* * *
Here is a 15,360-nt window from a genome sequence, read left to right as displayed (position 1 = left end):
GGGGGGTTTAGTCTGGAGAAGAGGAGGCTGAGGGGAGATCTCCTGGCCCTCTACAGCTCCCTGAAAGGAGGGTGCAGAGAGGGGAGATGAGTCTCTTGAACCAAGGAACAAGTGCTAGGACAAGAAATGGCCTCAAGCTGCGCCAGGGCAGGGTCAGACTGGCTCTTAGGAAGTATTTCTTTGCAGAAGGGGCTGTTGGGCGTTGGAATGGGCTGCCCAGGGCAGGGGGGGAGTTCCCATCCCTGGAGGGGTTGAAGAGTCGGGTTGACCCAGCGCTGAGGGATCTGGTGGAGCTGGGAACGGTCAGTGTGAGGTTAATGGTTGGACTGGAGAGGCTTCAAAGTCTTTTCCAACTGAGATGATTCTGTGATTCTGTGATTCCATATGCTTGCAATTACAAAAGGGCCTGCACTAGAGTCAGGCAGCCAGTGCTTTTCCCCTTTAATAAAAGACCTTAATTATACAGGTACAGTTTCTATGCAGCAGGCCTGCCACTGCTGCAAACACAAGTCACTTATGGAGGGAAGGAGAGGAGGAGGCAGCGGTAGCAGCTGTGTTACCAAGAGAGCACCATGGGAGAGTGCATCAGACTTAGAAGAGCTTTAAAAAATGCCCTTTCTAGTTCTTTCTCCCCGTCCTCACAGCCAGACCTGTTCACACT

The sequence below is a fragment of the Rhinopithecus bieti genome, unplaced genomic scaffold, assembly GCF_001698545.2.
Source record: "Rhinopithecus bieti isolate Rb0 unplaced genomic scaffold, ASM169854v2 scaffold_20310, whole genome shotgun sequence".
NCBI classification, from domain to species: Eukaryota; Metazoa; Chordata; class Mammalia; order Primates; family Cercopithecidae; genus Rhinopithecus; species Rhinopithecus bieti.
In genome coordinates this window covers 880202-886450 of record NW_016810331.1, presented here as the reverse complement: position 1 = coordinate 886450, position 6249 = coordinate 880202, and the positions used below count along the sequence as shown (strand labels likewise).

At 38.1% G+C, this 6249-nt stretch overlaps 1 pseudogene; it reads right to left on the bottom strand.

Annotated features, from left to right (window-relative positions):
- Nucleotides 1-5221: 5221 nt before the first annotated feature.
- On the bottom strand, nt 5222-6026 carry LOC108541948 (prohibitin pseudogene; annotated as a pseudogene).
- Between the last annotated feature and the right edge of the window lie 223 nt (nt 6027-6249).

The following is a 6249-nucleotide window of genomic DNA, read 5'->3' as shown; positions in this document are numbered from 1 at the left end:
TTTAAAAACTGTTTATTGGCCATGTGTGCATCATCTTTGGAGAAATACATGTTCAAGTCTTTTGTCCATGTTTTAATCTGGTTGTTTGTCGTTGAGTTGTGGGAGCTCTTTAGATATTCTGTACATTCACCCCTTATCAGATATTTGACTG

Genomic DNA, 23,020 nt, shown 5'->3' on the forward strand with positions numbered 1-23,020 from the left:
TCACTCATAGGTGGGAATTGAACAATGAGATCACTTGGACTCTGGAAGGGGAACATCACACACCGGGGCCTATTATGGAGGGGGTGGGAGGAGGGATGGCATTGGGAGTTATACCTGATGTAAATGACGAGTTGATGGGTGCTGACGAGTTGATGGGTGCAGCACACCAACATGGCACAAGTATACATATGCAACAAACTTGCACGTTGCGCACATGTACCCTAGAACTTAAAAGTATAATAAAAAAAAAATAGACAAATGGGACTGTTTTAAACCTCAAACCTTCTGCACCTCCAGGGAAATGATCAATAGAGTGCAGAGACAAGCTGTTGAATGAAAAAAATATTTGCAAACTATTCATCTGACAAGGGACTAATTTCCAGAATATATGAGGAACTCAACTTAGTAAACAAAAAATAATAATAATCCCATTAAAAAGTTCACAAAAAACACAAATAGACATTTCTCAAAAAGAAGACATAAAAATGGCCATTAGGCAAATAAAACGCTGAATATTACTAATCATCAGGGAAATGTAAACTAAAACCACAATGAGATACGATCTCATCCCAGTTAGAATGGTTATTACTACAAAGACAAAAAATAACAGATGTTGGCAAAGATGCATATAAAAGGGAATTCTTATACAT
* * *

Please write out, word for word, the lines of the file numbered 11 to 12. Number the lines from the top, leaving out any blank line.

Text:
- Between the last annotated feature and the right edge of the window lie 223 nt (nt 6027-6249).

The following is a 6249-nucleotide window of genomic DNA, read 5'->3' as shown; positions in this document are numbered from 1 at the left end: